NEW ZEALAND CHINESE - ( EARLY HISTORY ) ( D ) ( 333 )
source - stephenyoung.co.nz
edmondsallan - Hello - I am really learning somethings now that I had no idea about what went on with the chinese community Its just great !
Yet in the end most retained some Chineseness. The majority of the young Chinese could not wholly assimilate since they could not give up their strong ties and obligations to their parents (which in turn led to the retention of other customs), marry into the European community (because like tends to marry like), abandon all their preferences like that for Chinese food, and entirely overcome deep-rooted cultural traits like indirectness. Also acting against assimilation was the usually unspoken but real barrier of skin colour, although the writer personally felt a greater barrier by being Chinese. The incompleteness of their assimilation was in due course justified by the concept of multiculturism, which had its beginnings in New Zealand in the 1960s (introduced, perhaps, by the Hunn  and Booth-Hunn  Reports)(39) and has been gradually accepted. Multiculturism supports the social integration of a people rather than assimilation because integration is a two-way process of cultural transfer, respect and understanding; multiculturism therefore leaves an ethnic minority with various features of its indigenous culture. In contrast, assimilation is a one-way process of social absorption which is now somewhat out of favour with sociologists and replaced in desirability by integration.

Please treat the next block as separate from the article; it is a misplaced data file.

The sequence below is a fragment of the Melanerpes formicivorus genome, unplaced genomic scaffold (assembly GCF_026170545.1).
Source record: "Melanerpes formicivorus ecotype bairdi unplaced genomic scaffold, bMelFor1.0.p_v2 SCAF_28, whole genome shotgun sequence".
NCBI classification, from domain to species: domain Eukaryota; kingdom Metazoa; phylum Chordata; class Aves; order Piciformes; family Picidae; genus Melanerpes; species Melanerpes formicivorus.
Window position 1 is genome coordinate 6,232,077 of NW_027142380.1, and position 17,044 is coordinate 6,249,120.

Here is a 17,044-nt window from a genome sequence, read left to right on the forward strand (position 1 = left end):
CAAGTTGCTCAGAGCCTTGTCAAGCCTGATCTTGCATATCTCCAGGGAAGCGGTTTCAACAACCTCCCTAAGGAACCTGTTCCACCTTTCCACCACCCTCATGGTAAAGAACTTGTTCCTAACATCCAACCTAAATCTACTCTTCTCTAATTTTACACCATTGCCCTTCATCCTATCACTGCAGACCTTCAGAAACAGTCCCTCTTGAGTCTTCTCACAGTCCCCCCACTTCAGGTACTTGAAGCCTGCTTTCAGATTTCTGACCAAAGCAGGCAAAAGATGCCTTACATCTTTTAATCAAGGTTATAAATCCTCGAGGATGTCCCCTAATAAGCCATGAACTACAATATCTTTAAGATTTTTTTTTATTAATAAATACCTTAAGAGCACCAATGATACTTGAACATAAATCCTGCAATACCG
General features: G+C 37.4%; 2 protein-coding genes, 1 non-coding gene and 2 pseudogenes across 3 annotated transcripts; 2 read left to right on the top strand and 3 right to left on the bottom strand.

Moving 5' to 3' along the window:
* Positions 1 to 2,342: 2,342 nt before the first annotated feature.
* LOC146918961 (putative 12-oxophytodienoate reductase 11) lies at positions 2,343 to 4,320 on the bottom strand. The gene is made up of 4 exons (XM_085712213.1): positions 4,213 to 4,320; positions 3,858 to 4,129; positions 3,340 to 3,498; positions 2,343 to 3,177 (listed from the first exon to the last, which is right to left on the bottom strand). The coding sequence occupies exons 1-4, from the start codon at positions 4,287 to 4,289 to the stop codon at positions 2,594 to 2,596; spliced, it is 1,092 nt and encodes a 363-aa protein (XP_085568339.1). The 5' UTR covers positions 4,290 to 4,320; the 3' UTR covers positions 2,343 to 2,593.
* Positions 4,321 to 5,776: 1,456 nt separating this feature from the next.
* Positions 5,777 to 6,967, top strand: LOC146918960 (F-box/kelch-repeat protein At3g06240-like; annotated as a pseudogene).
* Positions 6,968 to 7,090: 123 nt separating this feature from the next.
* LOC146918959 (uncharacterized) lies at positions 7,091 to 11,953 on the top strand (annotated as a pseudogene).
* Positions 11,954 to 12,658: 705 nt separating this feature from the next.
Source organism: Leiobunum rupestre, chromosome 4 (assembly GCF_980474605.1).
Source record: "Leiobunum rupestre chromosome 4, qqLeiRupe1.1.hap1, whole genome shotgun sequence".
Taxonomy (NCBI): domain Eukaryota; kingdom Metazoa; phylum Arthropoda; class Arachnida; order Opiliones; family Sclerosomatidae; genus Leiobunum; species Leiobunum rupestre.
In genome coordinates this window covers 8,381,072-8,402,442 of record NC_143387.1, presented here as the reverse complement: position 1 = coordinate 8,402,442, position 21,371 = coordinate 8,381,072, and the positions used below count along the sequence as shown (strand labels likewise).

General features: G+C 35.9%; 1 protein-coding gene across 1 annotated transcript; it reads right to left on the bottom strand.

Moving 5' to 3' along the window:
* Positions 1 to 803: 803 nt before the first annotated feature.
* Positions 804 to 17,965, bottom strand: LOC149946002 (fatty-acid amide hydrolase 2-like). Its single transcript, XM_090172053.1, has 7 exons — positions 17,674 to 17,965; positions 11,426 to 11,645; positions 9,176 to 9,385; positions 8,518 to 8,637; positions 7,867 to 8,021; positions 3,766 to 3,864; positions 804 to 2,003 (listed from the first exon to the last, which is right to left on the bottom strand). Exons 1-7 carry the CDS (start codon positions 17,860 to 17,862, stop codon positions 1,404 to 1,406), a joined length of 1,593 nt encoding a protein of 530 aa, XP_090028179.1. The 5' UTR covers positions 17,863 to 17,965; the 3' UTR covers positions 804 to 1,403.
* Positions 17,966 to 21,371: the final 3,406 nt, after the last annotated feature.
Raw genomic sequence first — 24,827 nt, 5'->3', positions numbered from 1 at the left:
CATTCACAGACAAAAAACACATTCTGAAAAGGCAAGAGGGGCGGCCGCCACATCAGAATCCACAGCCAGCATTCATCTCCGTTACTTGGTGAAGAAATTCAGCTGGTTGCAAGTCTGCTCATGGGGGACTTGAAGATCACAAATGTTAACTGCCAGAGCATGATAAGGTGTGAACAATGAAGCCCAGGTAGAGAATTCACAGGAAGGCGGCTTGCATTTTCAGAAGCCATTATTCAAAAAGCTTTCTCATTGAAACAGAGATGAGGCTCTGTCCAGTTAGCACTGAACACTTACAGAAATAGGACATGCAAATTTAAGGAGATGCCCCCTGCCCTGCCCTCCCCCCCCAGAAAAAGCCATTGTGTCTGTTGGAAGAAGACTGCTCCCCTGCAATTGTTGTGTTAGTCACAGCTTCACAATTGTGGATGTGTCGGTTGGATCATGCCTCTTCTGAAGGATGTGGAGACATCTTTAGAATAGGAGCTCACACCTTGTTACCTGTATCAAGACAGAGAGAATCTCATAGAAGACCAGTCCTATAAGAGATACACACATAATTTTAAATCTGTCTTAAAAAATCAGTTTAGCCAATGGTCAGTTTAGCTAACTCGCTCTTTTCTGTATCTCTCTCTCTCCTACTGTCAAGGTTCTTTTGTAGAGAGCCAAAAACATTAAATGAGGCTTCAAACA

However, the New Zealand-Chinese experience is that the youngest children particularly seek acceptance, acculturation and assimilation into the dominant culture; as adults with a greater or lesser degree of remaining Chineseness they are comfortable, tolerated and integrated within the environment of multiculturism; but since a dominant culture prevails, their offspring continue the advance of assimilation within their families. This progression of assimilation is in keeping with the American experience of Asian and other migrants.(40)
The young New Zealand-Chinese realised too, that their better futures required education and whether with parental consent or not, they sought university education. In one remarkable bound, 92 of them, including about one third of the refugee children, graduated from university between 1945 and 1961.(41) With that, they gave further proof of the capacity of the Chinese to do well in New Zealand. They widened the Chinese base of occupations, improved their social status, and provided models for the young Chinese in New Zealand to follow.